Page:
Investor Alert

Nov. 12, 2020, 1:56 p.m. EST

Coronavirus update: U.S. sets sixth new case record in eight days and more than 65,000 COVID-19 patients are in hospitals for first time

U.K. is first European country with more than 50,000 deaths

Watchlist Relevance

Want to see how this story relates to your watchlist?

Just add items to create a watchlist now:

  • X
    Dow Jones Industrial Average (DJIA)
  • X
    S&P 500 Index (SPX)
  • X
    Edgewell Personal Care Co. (EPC)

or Cancel Already have a watchlist? Log In

By Ciara Linnane, MarketWatch

Getty Images

Just one week after the U.S. surpassed 100,000 COVID-19 cases in a single day for the first time, it has set a one-day record of almost 143,000, while hospitalizations rose above 65,000 for the first time since the start of the outbreak.

The U.S. counted 142,860 new infections on Wednesday, according to a New York Times tracker, and at least 1,431 people died. The U.S. has set record case numbers six times in just eight days and has averaged 128,096 cases a day in the past week, a 69% increase from just two weeks ago. Cases are higher and rising in 49 states and territories and the Dakotas are seeing the worst per-capita increases.

There are currently a record 65,368 COVID-19 patients in U.S. hospitals, according to the COVID Tracking Project, up 89% from a month ago, and the pandemic shows no sign of stopping, alarming pubic health experts as the holiday season approaches. The U.S. leads the world with 10.4 million confirmed cases of COVID-19 and 241,809 fatalities, according to data aggregated by Johns Hopkins University.

The White House has made no comment on the surge in new infections, leaving it to individual states and municipalities to take charge. Since Election Day, more than a third of governors have at the least appealed to their residents to follow safety measures — frequent hand washing, social distancing and wearing a face mask in public — if not actually mandating those practices, according to the New York Times.

Read: The COVID-19 economy is having a polarizing effect on retirement savers

Examples include Minnesota Gov. Tim Walz, who announced restrictions on bars, restaurants and gatherings in his state and said he wished the neighboring Dakotas would be more aggressive in attempting to contain the spread, the AP reported.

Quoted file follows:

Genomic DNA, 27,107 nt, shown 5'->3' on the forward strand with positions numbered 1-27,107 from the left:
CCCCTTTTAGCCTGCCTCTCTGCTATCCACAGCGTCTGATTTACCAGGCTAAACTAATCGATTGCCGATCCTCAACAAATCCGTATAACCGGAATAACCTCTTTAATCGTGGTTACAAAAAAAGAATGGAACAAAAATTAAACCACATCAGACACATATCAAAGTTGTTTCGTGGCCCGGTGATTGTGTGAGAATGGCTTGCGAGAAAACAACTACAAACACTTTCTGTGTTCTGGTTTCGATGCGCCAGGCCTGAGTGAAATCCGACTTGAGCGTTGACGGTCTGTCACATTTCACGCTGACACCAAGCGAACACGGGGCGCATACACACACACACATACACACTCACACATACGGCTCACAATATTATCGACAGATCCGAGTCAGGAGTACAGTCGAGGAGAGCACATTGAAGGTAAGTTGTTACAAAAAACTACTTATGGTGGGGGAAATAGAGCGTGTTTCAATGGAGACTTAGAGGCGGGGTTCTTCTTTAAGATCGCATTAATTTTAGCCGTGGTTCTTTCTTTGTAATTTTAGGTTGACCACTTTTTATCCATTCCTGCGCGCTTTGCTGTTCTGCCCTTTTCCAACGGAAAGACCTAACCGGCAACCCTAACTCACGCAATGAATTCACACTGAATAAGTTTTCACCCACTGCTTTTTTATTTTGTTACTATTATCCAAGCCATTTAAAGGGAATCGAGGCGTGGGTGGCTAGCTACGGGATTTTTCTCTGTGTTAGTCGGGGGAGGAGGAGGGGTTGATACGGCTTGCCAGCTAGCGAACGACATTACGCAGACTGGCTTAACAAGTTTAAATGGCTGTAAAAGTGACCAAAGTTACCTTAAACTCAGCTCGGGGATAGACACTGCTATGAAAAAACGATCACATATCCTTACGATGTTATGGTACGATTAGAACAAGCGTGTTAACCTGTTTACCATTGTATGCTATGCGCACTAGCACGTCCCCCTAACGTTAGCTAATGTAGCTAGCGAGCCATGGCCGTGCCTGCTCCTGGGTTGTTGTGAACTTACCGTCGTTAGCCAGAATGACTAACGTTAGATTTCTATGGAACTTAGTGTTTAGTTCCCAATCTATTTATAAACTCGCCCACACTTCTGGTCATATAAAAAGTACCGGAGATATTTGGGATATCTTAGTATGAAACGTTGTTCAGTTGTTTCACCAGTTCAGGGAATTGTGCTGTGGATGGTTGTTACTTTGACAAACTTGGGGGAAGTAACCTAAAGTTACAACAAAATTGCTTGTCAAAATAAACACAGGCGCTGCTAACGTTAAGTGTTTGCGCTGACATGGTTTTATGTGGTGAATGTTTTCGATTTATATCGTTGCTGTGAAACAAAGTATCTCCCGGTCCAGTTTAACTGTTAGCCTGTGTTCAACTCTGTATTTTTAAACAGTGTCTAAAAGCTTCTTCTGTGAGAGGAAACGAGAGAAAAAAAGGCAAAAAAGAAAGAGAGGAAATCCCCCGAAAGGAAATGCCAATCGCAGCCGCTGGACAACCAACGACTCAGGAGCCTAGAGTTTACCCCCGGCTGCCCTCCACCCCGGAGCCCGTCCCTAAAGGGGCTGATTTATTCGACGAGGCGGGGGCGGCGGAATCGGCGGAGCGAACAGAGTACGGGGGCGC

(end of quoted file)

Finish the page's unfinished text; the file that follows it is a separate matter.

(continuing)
Walz criticized South Dakota Gov. Kristi Noem for allowing the summer’s Sturgis Motorcyle Rally to take place, describing it as “absolutely unnecessary” and noting that data shows it was a superspreader event. About half a million bikers are estimated to have attended the event and many were filmed gathering closely in bars and restaurants without wearing face masks. He also said he wishes Noem, a Republican, had imposed a statewide face mask mandate, as Minnesota did.

Noem has not just declined to do so, but has expressed doubts about the science that shows that face coverings are effective in blocking transmission. The Centers for Disease Control and Prevention set out its most explicit message on face masks this week, explaining that they protect the individual wearer and the economy.

In Wisconsin, meanwhile, one health-care network is temporarily shutting down testing sites to allow health-care workers to tend to its growing number of patients, according to the Milwaukee Journal Sentinel and other local news outlets.

Aurora Health Care will suspend its drive-through and walk-up testing sites and reallocate staff.

“I know that they, and the other systems, are inundated with patients right now, so I’m sympathetic to that, but we have an obligation, I believe, to continue this community testing,” Milwaukee Mayor Tom Barrett told radio station WDJT.

In the meantime, health experts welcomed the news that Democrat Joe Biden, winner of the 2020 presidential race, has named Ron Klain as his chief of staff.

Klain, 59, is a lawyer and longtime adviser to Democratic presidents, vice presidents and candidates, including Hillary Clinton, and was a top aide to Biden in the late 1980s. He also served as then-President Barack Obama’s “Ebola czar” during that outbreak in 2014.

“Ron Klain’s deep, varied experience and capacity to work with people all across the political spectrum is precisely what I need in a White House chief of staff as we confront this moment of crisis and bring our country together again,” Biden said in a tweet.

Dr. Tom Frieden, former head of the Centers for Disease Control and Prevention under Obama, said he would breathe easier knowing Klain would be bringing his expertise to the crisis.

Don’t miss: Joe Biden’s pandemic plan

Dr. Anthony Fauci, head of the National Institute for Allergies and Infectious Diseases, said the U.S. cold still make it through winter without a lockdown if Americans comply with the recommended safety measures, especially during the holiday season.

Help is really on the way. If you think of it metaphorically, the cavalry is coming here,” Fauci said during a Thursday morning appearance on ABC’s “Good Morning America.” “Vaccines are going to have a major positive impact.”

In other news:

• The U.K. became the first European country to record more than 50,000 deaths from COVID-19, according to the latest government figures. The U.K. has the fifth highest death toll in the world at 50,551, after the U.S., Brazil, India and Mexico. It counted another 22,950 cases on Wednesday and has 1.2 million confirmed cases.

1 2
This Story has 0 Comments
Be the first to comment
More News In

Story Conversation

Commenting FAQs »

Partner Center

Link to MarketWatch's Slice.